New Zealand stage companies go global

By Dionne Christian

Jared Rawiri in Red Leap's The Arrival. Photo / John McDermott
Jared Rawiri in Red Leap's The Arrival. Photo / John McDermott

Had Anthony McCarten played sport, he would have been knighted by now.

At least that's what actor Miranda Harcourt told a surprisingly full Circa Theatre when playwright McCarten came home to New Zealand to appear early one Saturday morning at Writers Week in Wellington.

Consider his credentials, Harcourt said: 12 plays, seven produced screenplays including the Academy Award-winning The Theory of Everything, two Bafta Awards and two Academy Award nominations (among a number of other award nominations), and a handful of well-received novels.

Not to mention the fact that his play Ladies Night, written with Stephen Sinclair and first performed in 1987, is New Zealand's most commercially successful play of all time and has been staged in 22 countries. It even won an award in France.

McCarten's most recent play is Funnygirl, an adaptation of his novel of the same name, about the world's first female Muslim stand-up comedia.

When the play premiered, it did so not in New Zealand but in Austria at the Salzburg State Theatre.

He's far from the only New Zealand playwright to be enjoying overseas success; a number of our theatre-makers are getting international recognition. So who's going where and doing what?

Bullet Heart Club: The theatre company behind Daffodils, a play-with-songs and a cabaret feel. They've toured New Zealand, around Australia and, next month, head to the annual Ageas Salisbury International Arts Festival which, this year, has a New Zealand theme (Local companies Show Pony, Trick of the Light and Thomas Monckton also have theatre shows in the festival). If fundraising is successful, Bullet Heart Club will be off again in August to the Edinburgh Fringe Festival.

The Conch: Founded in 2002 by Nina Nawalowalo and Tom McCrory, the Conch takes Pacific-inspired performance pieces around the world. After tours to Australia and Europe, the company was commissioned by the British Council to work in the Solomon Islands on a community theatre project designed to reduce domestic violence. Nawalowalo is the world's first ever female Melanesian theatre director.

Flaxworks Theatre: Phil Ormsby and Alex Ellis started their company by driving a van around NZ to take their plays to venues as varied as cafes, movie theatre, community halls and the occasional traditional theatre. More than a decade on -- and with seven shows -- they've played the Melbourne Comedy Festival and the Adelaide Fringe as well toured the Australian state of Victoria. They're working on a new show -- tentatively called Conversations with Dead Relatives -- and will return to Melbourne's La Mama theatre to workshop it.

Red Leap: Image and movement-based Red Leap was founded by Kate Parker and Julie Nolan. The duo delivered two Auckland Arts Festival commissions -- The Arrival in 2009 and Paper Sky in 2011 -- which have also toured to Sydney, South Korea, Taiwan, Macau and Hong Kong. Its most recent production, Dust Pilgrim, travels to Hamilton, New Plymouth and Wellington in the next few weeks and there's a one-off chance to watch a rehearsal, where sand will fly and bodies move in ways you never thought possible, on Saturday, June 18 at the Corban Estate Art Centre from 11.30am-1.30pm. Entry by koha, bring a blanket.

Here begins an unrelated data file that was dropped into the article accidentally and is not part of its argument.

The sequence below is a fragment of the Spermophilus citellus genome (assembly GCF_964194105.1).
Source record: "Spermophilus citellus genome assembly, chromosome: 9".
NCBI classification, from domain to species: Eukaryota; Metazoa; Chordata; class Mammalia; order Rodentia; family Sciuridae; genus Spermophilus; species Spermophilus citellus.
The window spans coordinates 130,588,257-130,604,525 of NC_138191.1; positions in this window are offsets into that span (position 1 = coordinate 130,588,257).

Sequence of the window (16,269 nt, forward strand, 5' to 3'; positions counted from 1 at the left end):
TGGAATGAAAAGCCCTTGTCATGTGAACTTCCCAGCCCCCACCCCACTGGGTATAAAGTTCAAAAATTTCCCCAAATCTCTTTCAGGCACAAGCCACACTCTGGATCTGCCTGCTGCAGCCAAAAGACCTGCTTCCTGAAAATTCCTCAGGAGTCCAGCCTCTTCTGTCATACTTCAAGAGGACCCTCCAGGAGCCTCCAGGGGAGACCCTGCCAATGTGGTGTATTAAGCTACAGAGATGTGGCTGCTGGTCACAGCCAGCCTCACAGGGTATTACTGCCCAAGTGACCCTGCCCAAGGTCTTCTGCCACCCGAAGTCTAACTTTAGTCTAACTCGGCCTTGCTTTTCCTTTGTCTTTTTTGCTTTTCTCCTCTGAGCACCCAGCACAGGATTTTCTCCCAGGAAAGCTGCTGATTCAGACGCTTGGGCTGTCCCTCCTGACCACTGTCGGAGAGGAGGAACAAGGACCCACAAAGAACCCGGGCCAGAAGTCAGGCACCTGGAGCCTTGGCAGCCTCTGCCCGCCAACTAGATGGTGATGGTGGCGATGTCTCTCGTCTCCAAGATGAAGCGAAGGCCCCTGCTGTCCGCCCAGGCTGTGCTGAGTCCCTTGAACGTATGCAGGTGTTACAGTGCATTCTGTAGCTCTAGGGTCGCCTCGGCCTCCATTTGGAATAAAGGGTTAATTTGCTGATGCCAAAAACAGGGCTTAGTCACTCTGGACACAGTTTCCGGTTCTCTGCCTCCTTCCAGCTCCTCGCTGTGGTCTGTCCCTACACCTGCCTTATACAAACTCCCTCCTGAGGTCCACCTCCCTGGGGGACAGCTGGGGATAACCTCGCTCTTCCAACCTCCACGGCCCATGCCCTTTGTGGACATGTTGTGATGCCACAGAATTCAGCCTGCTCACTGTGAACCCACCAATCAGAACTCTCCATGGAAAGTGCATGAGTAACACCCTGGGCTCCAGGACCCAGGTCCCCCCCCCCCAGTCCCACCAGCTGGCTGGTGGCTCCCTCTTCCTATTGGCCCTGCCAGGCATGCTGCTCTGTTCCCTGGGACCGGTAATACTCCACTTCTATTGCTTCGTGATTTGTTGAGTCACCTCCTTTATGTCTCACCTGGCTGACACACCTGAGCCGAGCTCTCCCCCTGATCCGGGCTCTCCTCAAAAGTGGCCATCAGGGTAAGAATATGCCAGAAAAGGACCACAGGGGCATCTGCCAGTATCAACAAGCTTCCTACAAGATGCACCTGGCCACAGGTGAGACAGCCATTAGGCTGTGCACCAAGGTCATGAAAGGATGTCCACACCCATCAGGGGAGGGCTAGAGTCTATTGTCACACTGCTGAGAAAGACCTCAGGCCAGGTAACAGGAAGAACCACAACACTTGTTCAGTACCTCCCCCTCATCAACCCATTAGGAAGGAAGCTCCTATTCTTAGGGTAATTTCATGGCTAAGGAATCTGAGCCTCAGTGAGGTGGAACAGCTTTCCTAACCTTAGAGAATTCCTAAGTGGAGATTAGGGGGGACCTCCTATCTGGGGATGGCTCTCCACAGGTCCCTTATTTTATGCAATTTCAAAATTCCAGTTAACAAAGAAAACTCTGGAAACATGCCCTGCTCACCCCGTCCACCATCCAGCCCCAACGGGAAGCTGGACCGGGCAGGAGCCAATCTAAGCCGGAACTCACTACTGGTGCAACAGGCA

Massive Theatre Company: The National Theatre of Scotland, who made a splash in the Auckland Arts Festival this year with The James Plays, invited Massive to create a new work for their vibrant Exchange Festival in July.

The programme brings together groups of young theatre-makers (aged 16 to 25) from across Scotland and the world, to create and perform new theatre with the help and support of a professional creative team. The Kiwi cast will have access to a week-long programme of masterclasses and workshops, led by professional practitioners and invited companies, while generating ideas alongside other young performers. Massive has also worked with the National Youth Theatre of Wales and one of its first shows, The Sons of Charlie Paora, was performed at the Royal Court in London. Last year, it took The Brave to Hawaii.

Indian Ink: As our story (left) says, the company, which started in the late 1990s, now travels extensively, taking its productions to festivals in Australia, India, Europe and North America. Founders Justin Lewis and Jacob Rajan are now writing a play for the South Coast Repertory Theatre in California.

The Playground Collective: One of our newest theatre companies, The Playground Collective is led by Eleanor Bishop, award-winning playwright Eli Kent and Robin Kerr. It's most recent production, All Your Wants and Needs Fulfilled Forever, debuted at an NZ theatre season in New York before returning home and then travelling on to the Vault Theatre Festival in London.

- Weekend magazine

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